• Carry all important papers in a velcro closed holder that is hung around your neck under your shirt. Or a wallet on a belt under your clothes or in a secure zipped pocket or in a bag which you carry close to you. A belted pouch bag outside your clothes is not the ideal place for important docs and money as it's very easy to steal. Don't carry your wallet and passport in your rear pocket. Keep some money in your front pocket
  • You should report the theft or loss of your passport to the UK embassy, consulate or high commission of the country you are in. You can get details of your local embassy, consulate or high commission by calling +44 (0)20 7008 1500 or vist the Foreign Commonwealth Office
  • Don't leave important documents in your hotel room
  • Only exchange money in authorised locations. Do not change or purchase money from street vendors. You may receive counterfeit currency. Such transactions are usually illegal and are opportunities for theft either on the spot or at a later time. Ask your hosts to take you to a legal money exchange facility. Don't flash large amounts of money when paying a bill
  • Only countersign travellers cheques in front of the person who will cash them, and be sure that it is your credit card that has been returned to you after each use, and not someone else's

Hotel and Fire Security

  • Check that door locks work and always lock your room when you are in it
  • Ensure windows lock and are inaccessible to other persons by fire escape and balcony
  • All exits and fire alarms
  • In some countries, the letter 'C' on water taps indicates hot water. Test the water first to avoid burns

Food concerns

  • A common complaint of travellers is diarrhoea which can be caused by a variety of things, including bacteria, parasites, or simple diet changes, and is merely the body's way of expelling offending organisms from the body. You do need to pay attention to the food you eat. Diarrhoea can wreak havoc with your travel and visit schedule. To prevent diarrhoea and other food-related illnesses, avoid the following foods unless you are assured by reliable local sources that they are properly prepared and uncontaminated:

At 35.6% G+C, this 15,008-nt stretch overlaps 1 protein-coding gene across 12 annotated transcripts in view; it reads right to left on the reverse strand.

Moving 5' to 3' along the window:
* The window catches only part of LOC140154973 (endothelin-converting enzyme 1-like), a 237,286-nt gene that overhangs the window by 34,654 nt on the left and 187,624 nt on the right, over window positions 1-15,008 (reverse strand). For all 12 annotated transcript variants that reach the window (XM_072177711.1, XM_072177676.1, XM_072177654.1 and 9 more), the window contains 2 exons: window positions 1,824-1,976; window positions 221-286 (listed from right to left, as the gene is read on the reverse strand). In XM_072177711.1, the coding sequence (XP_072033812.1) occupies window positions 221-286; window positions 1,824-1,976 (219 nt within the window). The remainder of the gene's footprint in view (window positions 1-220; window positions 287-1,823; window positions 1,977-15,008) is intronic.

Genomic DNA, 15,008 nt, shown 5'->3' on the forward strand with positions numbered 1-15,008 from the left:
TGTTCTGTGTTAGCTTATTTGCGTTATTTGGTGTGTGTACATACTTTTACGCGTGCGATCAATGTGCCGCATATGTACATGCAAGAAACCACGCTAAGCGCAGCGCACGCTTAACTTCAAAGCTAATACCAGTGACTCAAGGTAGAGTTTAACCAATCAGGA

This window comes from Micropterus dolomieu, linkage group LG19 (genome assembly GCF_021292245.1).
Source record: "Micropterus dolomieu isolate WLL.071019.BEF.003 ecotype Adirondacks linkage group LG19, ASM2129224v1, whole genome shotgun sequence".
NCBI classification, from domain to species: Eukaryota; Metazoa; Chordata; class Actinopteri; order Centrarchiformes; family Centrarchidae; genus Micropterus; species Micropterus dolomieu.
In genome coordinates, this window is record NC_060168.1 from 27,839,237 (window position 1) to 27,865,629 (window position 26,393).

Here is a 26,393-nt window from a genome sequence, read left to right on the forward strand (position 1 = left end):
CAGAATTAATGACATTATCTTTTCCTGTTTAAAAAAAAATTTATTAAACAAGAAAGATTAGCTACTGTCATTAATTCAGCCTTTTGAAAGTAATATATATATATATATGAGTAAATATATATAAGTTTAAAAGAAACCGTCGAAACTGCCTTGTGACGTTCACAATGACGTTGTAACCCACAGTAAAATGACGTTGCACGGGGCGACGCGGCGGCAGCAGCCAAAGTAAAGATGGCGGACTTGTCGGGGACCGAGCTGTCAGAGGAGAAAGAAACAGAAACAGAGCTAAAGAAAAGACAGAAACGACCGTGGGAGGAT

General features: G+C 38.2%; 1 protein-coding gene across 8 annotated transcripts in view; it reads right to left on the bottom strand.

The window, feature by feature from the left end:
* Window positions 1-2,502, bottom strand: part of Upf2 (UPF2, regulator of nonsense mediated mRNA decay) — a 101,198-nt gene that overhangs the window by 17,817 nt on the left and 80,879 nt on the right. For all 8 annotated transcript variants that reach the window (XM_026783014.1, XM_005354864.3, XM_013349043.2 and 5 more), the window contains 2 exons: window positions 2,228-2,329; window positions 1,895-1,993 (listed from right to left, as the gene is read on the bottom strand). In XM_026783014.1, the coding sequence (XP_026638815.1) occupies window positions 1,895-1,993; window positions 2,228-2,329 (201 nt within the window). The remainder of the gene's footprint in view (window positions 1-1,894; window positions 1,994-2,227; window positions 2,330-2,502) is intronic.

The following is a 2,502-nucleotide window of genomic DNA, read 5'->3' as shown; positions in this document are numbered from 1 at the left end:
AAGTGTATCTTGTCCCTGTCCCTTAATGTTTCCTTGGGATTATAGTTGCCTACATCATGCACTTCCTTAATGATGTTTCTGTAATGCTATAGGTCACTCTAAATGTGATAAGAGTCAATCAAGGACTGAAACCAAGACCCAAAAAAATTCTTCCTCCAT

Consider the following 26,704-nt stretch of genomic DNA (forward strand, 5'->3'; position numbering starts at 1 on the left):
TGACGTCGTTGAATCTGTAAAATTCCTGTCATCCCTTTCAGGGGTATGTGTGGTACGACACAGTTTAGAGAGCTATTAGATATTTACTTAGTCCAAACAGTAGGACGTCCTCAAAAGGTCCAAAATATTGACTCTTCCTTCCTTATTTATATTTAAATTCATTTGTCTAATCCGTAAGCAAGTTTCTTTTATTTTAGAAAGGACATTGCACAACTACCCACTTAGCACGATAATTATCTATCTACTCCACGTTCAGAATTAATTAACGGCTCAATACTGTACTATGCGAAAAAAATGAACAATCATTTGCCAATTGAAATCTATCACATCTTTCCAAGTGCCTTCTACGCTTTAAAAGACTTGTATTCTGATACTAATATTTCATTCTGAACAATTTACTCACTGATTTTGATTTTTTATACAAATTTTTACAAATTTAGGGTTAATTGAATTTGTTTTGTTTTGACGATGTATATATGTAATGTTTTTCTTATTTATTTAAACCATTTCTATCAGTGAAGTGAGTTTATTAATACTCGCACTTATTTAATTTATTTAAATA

• Water from the tap, water bottled filled from local sources and ice cubes made from either
  • Raw or undercooked local beef, pork, sausage, fish and shellfish. (smoking, salting, pickling, and drying do not eliminate the parasite)
  • Raw fruit (unless its skin is unbroken and you peel it yourself)
  • Dairy products, especially custards and cream pastries, ice cream and milk
  • Hot tea and hot coffee are safe to drink. Alcoholic beverages are also safe, but the alcohol in a drink will not kill organisms that may be contaminating other ingredients, such as ice cubes and fruit

Walking around – particularly in cities.

  • Be wary of con artists' distractions and diversions. Scams including being bumped into, pick-pocket thefts and assaults
  • If confronted by armed attackers, give up valuables. Don't resist, and don't carry items you are not prepared to lose
  • Be careful about selecting a taxi. Do not get into the taxi if other individuals are in the vehicle. If your luggage is put into the boot, do not exit the vehicle until the driver exits and proceeds to open the boot. Also leave the passenger door open until all your luggage is removed from the vehicle
  • Do not stay on a bus, taxi or other vehicle if it is not road worthy, the driver is drunk or driving erratically. Take another vehicle if at all possible
  • Be aware that night time travel can be dangerous and avoid it if possible
  • Always carry your medical insurance information with you
  • Safety and security advice is important but should not overshadow the visit – use common sense and do not panic is good overarching advice
  • Remember that World Mission Council staff are available to give help and advice, either before travelling or if you encounter difficult situations overseas

Printable version of our travel hints and tips.


Carol Finlay, Twinning and Local Development Secretary, or 01312255722

Audrey Grahame, Senior Administrator,